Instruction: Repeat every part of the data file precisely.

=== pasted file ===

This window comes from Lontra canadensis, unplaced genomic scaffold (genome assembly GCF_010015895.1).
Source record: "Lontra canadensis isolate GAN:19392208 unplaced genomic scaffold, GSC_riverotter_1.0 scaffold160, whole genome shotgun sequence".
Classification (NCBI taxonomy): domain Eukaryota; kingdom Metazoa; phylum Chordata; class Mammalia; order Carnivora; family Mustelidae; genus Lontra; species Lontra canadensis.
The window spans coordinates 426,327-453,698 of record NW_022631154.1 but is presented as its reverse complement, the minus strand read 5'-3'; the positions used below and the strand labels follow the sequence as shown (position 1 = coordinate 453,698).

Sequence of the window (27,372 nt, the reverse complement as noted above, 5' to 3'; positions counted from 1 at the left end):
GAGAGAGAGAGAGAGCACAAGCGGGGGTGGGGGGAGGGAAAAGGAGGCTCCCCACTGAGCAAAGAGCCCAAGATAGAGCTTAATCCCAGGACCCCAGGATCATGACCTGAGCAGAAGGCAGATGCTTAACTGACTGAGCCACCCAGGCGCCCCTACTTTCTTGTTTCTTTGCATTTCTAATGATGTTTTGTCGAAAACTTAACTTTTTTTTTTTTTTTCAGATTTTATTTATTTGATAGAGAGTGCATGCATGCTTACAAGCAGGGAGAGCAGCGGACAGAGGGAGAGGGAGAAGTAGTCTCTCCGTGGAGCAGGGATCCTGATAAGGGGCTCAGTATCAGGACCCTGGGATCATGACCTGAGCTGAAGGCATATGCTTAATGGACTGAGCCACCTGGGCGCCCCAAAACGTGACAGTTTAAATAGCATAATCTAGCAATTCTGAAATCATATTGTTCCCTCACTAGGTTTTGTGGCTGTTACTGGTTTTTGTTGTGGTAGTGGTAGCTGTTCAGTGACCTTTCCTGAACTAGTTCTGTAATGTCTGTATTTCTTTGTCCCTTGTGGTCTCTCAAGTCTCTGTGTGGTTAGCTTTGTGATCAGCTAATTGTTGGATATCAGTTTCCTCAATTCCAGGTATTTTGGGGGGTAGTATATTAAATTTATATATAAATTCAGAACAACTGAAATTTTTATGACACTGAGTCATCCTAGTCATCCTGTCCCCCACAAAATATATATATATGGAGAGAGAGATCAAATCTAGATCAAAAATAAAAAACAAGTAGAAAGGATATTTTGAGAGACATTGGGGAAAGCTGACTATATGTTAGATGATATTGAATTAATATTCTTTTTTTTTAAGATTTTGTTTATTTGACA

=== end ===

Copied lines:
This window comes from Lontra canadensis, unplaced genomic scaffold (genome assembly GCF_010015895.1).
Source record: "Lontra canadensis isolate GAN:19392208 unplaced genomic scaffold, GSC_riverotter_1.0 scaffold160, whole genome shotgun sequence".
Classification (NCBI taxonomy): domain Eukaryota; kingdom Metazoa; phylum Chordata; class Mammalia; order Carnivora; family Mustelidae; genus Lontra; species Lontra canadensis.
The window spans coordinates 426,327-453,698 of record NW_022631154.1 but is presented as its reverse complement, the minus strand read 5'-3'; the positions used below and the strand labels follow the sequence as shown (position 1 = coordinate 453,698).

Sequence of the window (27,372 nt, the reverse complement as noted above, 5' to 3'; positions counted from 1 at the left end):
GAGAGAGAGAGAGAGCACAAGCGGGGGTGGGGGGAGGGAAAAGGAGGCTCCCCACTGAGCAAAGAGCCCAAGATAGAGCTTAATCCCAGGACCCCAGGATCATGACCTGAGCAGAAGGCAGATGCTTAACTGACTGAGCCACCCAGGCGCCCCTACTTTCTTGTTTCTTTGCATTTCTAATGATGTTTTGTCGAAAACTTAACTTTTTTTTTTTTTTTCAGATTTTATTTATTTGATAGAGAGTGCATGCATGCTTACAAGCAGGGAGAGCAGCGGACAGAGGGAGAGGGAGAAGTAGTCTCTCCGTGGAGCAGGGATCCTGATAAGGGGCTCAGTATCAGGACCCTGGGATCATGACCTGAGCTGAAGGCATATGCTTAATGGACTGAGCCACCTGGGCGCCCCAAAACGTGACAGTTTAAATAGCATAATCTAGCAATTCTGAAATCATATTGTTCCCTCACTAGGTTTTGTGGCTGTTACTGGTTTTTGTTGTGGTAGTGGTAGCTGTTCAGTGACCTTTCCTGAACTAGTTCTGTAATGTCTGTATTTCTTTGTCCCTTGTGGTCTCTCAAGTCTCTGTGTGGTTAGCTTTGTGATCAGCTAATTGTTGGATATCAGTTTCCTCAATTCCAGGTATTTTGGGGGGTAGTATATTAAATTTATATATAAATTCAGAACAACTGAAATTTTTATGACACTGAGTCATCCTAGTCATCCTGTCCCCCACAAAATATATATATATGGAGAGAGAGATCAAATCTAGATCAAAAATAAAAAACAAGTAGAAAGGATATTTTGAGAGACATTGGGGAAAGCTGACTATATGTTAGATGATATTGAATTAATATTCTTTTTTTTTAAGATTTTGTTTATTTGACA